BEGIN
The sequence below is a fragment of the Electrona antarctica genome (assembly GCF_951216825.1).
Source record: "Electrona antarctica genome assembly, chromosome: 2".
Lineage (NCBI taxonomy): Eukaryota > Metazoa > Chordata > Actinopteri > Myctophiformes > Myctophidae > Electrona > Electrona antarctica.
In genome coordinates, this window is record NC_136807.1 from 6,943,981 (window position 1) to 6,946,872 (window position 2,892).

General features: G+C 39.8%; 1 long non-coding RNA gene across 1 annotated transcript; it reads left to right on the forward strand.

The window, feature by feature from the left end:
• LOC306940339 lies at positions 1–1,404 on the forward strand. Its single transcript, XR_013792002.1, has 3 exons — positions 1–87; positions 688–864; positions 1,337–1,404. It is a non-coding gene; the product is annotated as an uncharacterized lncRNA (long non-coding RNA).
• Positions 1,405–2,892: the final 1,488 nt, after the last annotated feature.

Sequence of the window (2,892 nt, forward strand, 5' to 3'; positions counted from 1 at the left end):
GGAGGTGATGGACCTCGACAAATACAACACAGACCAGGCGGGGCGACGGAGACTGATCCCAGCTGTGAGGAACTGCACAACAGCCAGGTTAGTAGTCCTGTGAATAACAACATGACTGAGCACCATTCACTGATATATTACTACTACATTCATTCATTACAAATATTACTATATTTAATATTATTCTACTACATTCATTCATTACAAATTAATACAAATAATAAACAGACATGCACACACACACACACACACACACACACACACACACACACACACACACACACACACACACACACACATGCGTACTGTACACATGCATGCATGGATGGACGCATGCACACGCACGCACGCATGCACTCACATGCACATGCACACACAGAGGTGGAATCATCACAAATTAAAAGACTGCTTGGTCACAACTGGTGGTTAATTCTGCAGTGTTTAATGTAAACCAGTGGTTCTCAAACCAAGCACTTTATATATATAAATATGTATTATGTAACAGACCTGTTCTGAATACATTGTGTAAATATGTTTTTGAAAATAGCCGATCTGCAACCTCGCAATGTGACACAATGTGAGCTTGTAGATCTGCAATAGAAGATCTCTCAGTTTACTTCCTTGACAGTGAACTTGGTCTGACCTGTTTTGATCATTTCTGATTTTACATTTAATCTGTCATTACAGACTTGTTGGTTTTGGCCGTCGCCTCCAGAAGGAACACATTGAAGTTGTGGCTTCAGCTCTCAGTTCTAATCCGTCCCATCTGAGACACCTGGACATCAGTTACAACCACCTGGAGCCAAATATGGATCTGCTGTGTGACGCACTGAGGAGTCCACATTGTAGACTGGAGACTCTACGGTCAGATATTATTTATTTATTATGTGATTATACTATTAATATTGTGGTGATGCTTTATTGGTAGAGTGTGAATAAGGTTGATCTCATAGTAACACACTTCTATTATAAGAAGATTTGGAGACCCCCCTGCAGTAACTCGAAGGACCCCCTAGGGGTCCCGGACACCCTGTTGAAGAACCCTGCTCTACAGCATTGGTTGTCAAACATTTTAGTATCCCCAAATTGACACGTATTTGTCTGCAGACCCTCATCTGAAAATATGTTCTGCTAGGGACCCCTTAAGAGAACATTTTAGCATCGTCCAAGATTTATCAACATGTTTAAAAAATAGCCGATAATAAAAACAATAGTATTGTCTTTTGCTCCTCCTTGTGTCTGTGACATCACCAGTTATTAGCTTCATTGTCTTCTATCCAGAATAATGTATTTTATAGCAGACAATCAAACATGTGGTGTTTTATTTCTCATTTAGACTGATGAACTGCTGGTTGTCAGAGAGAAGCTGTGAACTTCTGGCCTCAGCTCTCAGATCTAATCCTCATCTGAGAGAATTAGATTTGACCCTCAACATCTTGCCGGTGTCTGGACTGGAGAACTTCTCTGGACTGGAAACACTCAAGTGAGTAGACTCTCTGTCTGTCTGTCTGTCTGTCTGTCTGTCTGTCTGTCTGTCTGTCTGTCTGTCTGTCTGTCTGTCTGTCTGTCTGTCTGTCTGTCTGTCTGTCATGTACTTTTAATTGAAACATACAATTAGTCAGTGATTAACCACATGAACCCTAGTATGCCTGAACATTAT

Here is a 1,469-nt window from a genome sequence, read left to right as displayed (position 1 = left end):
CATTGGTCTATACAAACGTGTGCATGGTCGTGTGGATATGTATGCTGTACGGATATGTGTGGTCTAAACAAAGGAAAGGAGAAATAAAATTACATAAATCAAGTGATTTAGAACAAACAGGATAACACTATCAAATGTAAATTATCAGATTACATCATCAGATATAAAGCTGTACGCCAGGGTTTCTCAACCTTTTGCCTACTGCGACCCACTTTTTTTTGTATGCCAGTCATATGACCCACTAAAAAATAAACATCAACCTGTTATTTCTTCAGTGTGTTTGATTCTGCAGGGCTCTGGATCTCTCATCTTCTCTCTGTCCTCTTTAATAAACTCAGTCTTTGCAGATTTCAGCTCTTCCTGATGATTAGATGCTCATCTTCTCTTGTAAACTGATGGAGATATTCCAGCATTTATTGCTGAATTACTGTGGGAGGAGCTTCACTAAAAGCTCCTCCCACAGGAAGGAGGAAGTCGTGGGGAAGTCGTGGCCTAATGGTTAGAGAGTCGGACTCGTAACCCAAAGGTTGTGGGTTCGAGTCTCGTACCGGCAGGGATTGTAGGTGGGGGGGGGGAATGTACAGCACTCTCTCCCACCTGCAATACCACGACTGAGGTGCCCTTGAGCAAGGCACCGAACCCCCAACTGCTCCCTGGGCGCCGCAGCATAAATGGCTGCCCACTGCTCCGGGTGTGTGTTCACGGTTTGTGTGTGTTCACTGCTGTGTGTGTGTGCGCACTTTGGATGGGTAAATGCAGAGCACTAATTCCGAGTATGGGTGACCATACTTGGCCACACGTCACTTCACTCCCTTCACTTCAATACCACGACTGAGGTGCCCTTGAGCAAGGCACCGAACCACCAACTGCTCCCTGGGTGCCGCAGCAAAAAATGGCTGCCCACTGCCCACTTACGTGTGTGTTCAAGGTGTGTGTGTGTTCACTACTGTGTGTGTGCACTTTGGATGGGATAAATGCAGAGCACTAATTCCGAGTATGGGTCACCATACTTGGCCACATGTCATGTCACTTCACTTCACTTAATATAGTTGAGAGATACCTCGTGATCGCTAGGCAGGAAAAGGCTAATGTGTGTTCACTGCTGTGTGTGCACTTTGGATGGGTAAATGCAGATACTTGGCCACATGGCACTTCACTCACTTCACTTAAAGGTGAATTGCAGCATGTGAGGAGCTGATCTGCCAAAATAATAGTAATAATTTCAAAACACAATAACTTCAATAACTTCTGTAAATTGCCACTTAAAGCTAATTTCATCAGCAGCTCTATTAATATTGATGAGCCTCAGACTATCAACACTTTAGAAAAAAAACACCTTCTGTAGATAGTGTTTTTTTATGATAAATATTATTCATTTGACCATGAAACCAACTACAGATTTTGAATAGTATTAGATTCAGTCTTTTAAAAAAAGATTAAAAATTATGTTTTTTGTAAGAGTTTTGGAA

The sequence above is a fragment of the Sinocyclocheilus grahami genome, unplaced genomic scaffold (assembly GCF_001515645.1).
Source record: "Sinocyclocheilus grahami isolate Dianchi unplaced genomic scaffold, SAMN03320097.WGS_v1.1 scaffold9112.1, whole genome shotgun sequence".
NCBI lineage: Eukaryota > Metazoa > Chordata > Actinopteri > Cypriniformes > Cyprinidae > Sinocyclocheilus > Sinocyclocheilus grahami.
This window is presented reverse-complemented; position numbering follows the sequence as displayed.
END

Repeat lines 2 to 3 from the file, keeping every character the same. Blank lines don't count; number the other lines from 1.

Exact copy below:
Source record: "Electrona antarctica genome assembly, chromosome: 2".
Lineage (NCBI taxonomy): Eukaryota > Metazoa > Chordata > Actinopteri > Myctophiformes > Myctophidae > Electrona > Electrona antarctica.